Experiments vs. Committed Programs: How to Drive Innovation and Meet Commitments ๐Ÿ—“ ๐Ÿ—บ

meeting
AMD Commons Building AMD Campus, Sunnyvale Map

 
register
Speaker: Jeff Allison
Meeting Date: Thursday, June 1, 2017
Time: 6:00 pm Networking; 6:30 pm Management Forum/Guided Networking;
7:00 pm sandwich dinner; 7:30 pm Presentation
Earlybird: $12 IEEE members, $15 non-members; At the Door: $5 more
Location: AMD Commons Building / AMD Campus, Sunnyvale, CA
Directions: click map at right
Reservations: tems1706.eventbrite.com
 
SUMMARY
Management Forum / Guided Networking: Bring Your Management Challenge;
Arrive by 6:30 PM to join this exciting Management Forum. Following informal
networking is a guided discussion typically related to the topic of the eveningโ€™s
after dinner talk, or of general Technology Management interest.
Light Dinner: This month weโ€™re continuing with our light dinner format
โ€” typically sandwiches, salad, drinks, and cookie or similar light dinner.

Presentation: Experiments vs. Committed Programs: How to Drive Innovation and Meet Commitments

Innovation requires experimentation that allows for the possibility of failure but the whole point of creating a program commitment process is to avoid failure.

How do you as an engineering manager or executive:

  1. Reconcile the need or experimentation to drive new capability development with the absolute requirement to meet your commitments to customers, partners, upper management and other departments.
  2. Leverage a product portfolio to run experiments to minimize risk for future programs?
  3. Sell and deploy new capabilities throughout engineering?

What questions can you as an engineering manager or executive ask to understand the scope of the risk?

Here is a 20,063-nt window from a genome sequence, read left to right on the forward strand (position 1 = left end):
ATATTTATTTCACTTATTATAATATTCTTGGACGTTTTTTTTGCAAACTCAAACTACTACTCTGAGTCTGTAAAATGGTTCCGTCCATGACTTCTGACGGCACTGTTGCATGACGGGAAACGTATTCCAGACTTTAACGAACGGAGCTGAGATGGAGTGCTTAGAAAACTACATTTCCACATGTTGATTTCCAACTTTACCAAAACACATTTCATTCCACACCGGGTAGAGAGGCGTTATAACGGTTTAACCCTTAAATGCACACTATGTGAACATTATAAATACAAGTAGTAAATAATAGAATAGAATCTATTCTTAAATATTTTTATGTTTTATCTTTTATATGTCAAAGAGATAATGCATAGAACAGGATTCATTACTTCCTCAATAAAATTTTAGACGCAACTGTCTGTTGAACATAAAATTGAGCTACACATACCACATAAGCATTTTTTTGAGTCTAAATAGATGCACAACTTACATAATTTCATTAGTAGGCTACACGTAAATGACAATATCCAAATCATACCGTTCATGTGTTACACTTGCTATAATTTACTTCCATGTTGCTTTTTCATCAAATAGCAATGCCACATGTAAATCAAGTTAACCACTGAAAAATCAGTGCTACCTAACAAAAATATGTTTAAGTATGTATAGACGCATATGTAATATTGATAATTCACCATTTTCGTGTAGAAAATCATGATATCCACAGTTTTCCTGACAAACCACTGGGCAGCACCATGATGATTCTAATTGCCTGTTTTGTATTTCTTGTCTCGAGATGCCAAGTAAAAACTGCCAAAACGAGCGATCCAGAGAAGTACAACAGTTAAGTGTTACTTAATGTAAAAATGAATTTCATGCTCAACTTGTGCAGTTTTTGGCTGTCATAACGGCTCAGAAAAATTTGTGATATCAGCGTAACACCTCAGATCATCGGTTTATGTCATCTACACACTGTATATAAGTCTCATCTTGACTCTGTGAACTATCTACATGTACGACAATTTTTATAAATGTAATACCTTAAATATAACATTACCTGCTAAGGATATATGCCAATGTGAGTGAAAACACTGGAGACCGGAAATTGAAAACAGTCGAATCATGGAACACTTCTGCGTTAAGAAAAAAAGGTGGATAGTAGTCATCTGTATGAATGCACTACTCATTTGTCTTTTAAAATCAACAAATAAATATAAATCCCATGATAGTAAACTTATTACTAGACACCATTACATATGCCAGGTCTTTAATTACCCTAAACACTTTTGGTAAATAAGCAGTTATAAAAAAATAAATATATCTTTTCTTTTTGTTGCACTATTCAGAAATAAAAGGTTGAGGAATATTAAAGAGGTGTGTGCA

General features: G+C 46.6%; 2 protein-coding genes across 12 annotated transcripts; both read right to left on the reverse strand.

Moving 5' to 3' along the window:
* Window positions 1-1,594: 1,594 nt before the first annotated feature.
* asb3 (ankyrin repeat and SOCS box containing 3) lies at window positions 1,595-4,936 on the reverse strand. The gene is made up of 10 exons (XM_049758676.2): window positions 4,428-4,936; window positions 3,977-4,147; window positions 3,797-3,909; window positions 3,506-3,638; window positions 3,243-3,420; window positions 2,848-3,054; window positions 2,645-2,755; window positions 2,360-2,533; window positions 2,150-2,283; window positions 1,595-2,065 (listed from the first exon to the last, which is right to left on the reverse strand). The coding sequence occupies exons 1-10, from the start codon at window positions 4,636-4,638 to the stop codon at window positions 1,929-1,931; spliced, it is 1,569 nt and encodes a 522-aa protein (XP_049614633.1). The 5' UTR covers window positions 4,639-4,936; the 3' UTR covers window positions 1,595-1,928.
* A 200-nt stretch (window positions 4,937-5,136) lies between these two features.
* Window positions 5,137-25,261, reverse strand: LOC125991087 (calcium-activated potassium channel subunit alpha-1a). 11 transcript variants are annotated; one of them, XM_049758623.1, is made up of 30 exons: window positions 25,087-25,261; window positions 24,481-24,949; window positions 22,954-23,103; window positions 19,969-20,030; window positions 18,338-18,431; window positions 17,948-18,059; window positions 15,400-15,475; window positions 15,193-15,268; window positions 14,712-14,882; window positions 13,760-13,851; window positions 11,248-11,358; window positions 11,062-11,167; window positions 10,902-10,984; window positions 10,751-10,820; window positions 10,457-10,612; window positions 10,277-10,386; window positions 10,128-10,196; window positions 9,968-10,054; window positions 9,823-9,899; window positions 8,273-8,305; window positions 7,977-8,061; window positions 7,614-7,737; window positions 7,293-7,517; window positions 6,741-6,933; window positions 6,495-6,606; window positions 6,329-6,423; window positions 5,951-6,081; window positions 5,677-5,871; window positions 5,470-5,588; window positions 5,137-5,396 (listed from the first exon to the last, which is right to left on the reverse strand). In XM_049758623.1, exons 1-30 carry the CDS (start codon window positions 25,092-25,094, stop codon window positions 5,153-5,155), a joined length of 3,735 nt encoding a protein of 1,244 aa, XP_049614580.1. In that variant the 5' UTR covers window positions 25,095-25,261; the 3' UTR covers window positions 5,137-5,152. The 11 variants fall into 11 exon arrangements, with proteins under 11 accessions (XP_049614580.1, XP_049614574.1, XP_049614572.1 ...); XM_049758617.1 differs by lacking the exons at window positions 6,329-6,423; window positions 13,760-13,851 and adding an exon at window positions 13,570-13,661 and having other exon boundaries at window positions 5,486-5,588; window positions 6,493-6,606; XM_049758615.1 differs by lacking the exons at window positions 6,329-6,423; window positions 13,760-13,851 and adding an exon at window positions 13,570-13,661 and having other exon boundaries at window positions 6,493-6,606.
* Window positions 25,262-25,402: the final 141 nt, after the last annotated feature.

Jeff Allison will present lessons learned from working with early adopters in a fast cycle or rapid prototyping approach that anticipates the need for a scalable reliable development process and lays the groundwork for it.

Speaker Bio:
Jeff Allison has worked in high tech industry for over 30 years. During that time he acquired a vast amount experience in product development, change management, new technology adoption, sales, and marketing.

Jeff worked at Cisco from 1992 to 2012 at a time of dynamic growth in the company and the networking industry. He joined Cisco as a manager responsible for EDA tools. Then spent the next 20 years at Cisco in various Engineering leadership positions and provided Engineering Design services for all the high-end routing platforms. He was vice president of engineering for the last decade and drove a significant number of cross functional internal and customer facing initiatives. These included a rationalization of best practices across engineering teams from various Cisco acquisitions and quality and customer satisfaction initiatives as Cisco established a leadership position in global service provider markets.

Jeff’s first position was working for Racal-Redac in the Engineering Design Automation (EDA) industry. At Redac he set up an Engineering sales support organization in North America for design entry and simulation tools. During that time, he experienced the rapid growth and consolidation in the EDA industry. Jeff graduated from the University of Wales in โ€™84 with degree in Engineering.